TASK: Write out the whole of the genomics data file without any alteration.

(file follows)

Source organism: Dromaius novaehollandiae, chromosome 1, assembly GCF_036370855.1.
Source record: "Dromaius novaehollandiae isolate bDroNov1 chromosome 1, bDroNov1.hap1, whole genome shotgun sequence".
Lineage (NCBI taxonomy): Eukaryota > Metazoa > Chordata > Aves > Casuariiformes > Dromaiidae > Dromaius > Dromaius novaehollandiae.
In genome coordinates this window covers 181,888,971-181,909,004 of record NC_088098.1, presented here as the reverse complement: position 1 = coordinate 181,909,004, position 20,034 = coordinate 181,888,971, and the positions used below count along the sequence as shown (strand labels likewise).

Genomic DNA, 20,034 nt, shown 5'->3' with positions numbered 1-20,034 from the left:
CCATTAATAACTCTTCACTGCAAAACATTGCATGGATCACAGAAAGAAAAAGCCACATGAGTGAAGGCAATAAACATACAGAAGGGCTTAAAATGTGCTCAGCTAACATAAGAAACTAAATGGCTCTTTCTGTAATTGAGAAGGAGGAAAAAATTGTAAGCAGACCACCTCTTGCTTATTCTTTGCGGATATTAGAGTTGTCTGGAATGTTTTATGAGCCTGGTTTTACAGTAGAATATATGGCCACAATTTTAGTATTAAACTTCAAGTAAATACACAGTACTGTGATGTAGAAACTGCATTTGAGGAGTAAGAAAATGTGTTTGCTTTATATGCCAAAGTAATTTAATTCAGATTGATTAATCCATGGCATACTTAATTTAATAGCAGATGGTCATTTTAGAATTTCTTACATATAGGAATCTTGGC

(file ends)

Source organism: Dromaius novaehollandiae, chromosome 1, assembly GCF_036370855.1.
Source record: "Dromaius novaehollandiae isolate bDroNov1 chromosome 1, bDroNov1.hap1, whole genome shotgun sequence".
Lineage (NCBI taxonomy): Eukaryota > Metazoa > Chordata > Aves > Casuariiformes > Dromaiidae > Dromaius > Dromaius novaehollandiae.
In genome coordinates this window covers 181,888,971-181,909,004 of record NC_088098.1, presented here as the reverse complement: position 1 = coordinate 181,909,004, position 20,034 = coordinate 181,888,971, and the positions used below count along the sequence as shown (strand labels likewise).

Genomic DNA, 20,034 nt, shown 5'->3' with positions numbered 1-20,034 from the left:
CCATTAATAACTCTTCACTGCAAAACATTGCATGGATCACAGAAAGAAAAAGCCACATGAGTGAAGGCAATAAACATACAGAAGGGCTTAAAATGTGCTCAGCTAACATAAGAAACTAAATGGCTCTTTCTGTAATTGAGAAGGAGGAAAAAATTGTAAGCAGACCACCTCTTGCTTATTCTTTGCGGATATTAGAGTTGTCTGGAATGTTTTATGAGCCTGGTTTTACAGTAGAATATATGGCCACAATTTTAGTATTAAACTTCAAGTAAATACACAGTACTGTGATGTAGAAACTGCATTTGAGGAGTAAGAAAATGTGTTTGCTTTATATGCCAAAGTAATTTAATTCAGATTGATTAATCCATGGCATACTTAATTTAATAGCAGATGGTCATTTTAGAATTTCTTACATATAGGAATCTTGGC